Kansas State football holds off Iowa State 27-20

Kansas State beats the Iowa State Cyclones at Arrowhead stadium in Kansas City, Mo. 27-20. (Sept. 18, 2010)
Kansas State beats the Iowa State Cyclones at Arrowhead stadium in Kansas City, Mo. 27-20. (Sept. 18, 2010) The Wichita Eagle

KANSAS CITY, Mo. — Kansas State and Iowa State will move their yearly football affair back on campus beginning next year. The teams will play in stadiums more suited for their crowd size, and local merchants will be happy.

But it will be hard for future games to measure up to the two played at Arrowhead Stadium.

Just as in last season’s game, the Wildcats and Cyclones needed a full four quarters Saturday to decide a winner. This time, K-State prevailed 27-20 in front of 38,468 fans. Not a bad encore to the Wildcats' 24-23 win in 2009.

"It was a great game," said K-State wide receiver Aubrey Quarles. "It was a nail-biter."

The Wildcats took a long, winding path to come out on top Saturday, but thanks to the durability of a tough offensive line and workhorse running back Daniel Thomas, they had enough to improve to 3-0. Iowa State fell to 1-2.

As a team, K-State ran the ball on 50 plays — 34 by Thomas. It was a career high number for the senior, who turned those carries into 181 yards and two touchdowns. He said he felt strong afterward, but by no means was it an easy day.

"Today was a difficult game," Thomas said. "I've never been tired during a game before, but today it was so hot and muggy on the field.æ.æ.æ."

It was a difficult game for many on the K-State sideline. The Wildcats committed mistakes in every phase of the game.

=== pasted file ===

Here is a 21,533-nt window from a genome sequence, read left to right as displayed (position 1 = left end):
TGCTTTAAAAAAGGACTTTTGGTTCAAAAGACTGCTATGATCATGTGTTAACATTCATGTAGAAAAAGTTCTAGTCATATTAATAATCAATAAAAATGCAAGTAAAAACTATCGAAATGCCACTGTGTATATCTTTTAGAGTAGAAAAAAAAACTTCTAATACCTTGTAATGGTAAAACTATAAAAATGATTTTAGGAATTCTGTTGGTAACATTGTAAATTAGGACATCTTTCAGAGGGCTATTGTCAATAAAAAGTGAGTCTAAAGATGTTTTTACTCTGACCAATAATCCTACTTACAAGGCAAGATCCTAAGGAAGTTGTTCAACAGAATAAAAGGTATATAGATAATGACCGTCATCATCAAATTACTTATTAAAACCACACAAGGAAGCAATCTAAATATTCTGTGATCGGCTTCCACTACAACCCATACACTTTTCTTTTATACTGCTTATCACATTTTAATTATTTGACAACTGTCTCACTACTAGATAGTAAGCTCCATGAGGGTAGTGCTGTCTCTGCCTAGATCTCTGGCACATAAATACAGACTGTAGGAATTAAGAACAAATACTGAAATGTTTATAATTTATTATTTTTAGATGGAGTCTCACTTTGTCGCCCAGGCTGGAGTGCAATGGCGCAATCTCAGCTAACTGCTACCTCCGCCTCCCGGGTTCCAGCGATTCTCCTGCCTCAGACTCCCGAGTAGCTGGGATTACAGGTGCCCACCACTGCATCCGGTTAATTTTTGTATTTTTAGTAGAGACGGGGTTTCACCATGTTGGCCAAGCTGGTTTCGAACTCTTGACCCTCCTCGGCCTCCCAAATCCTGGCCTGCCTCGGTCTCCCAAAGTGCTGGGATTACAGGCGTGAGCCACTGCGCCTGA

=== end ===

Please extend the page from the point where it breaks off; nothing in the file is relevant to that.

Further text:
On offense, they reached the red zone three times in the first half, but only came away with 10 points. And senior quarterback Carson Coffman tossed an ill-advised pass into the hands of a stationary A.J. Klein in the third quarter for a 69-yard interception return.

On defense, K-State often relied on overthrows and penalties to get Iowa State's offense, which amassed 293 yards and held the ball for 31 minutes, 28 seconds, off the field.

"It was just one of those challenging games," K-State coach Bill Snyder said. "Sometimes you stab yourself in the back, and we did that a couple times. That obviously put us in great jeopardy."

Luckily, the Wildcats had Thomas and a mixture of several others in the rushing game to lean on. Coffman took a larger running role with option plays and ran 10 times for 37 yards and a touchdown. Wide receivers Brodrick Smith and Quarles combined for 34 yards on two nifty end-arounds.

K-State's offensive line never backed down to an opposing defense that was focused on stopping the run all afternoon.

Coffman, who completed 6 of 12 passes for 104 yards, said he had never seen his front five dominate the line of scrimmage so thoroughly. Senior center Wade Weibert said it was the unit's best performance to date.

"It's a big pride thing for us," Weibert said. "Everyone knows we're going to run the ball. It's not a secret at all to anybody. For us, it's just a stop-us-if-you-can mentality that we're taking up front. Every time we line up they know where it's going usually, so it's just a matter of taking the guy up front."

The Wildcats accomplished that, and moved the ball when it mattered most. Despite trailing by one score three times throughout the game, K-State put together a key 83-yard scoring drive in the fourth quarter that put pressure on Iowa State's offense.

K-State went to Thomas seven times on the scoring drive, but picked up 47 yards on a deep pass from Coffman to Smith. The Wildcats pulled ahead 24-20 with 6:47 remaining, and held off Iowa State from there.

On the Cyclones' ensuing drive, sophomore defensive end Brandon Harold broke into the backfield and stripped the ball away from quarterback Austen Arnaud. The play was eerily similar to Emmanuel Lamur's blocked extra point in the closing moments of last year's game.

"It was a critical moment in the game," Harold said. "They score, they win the ball game or at least they take the lead. The clock was winding down. I had an opportunity to make a play and I did."

That gave K-State great field position, which it turned into a field goal with 1:38 to go.

At game’s end, K-State players celebrated as a group, and waved to their section of fans before leaving the field. It may be a while before they return to Arrowhead in the regular season, but they said goodbye in style.

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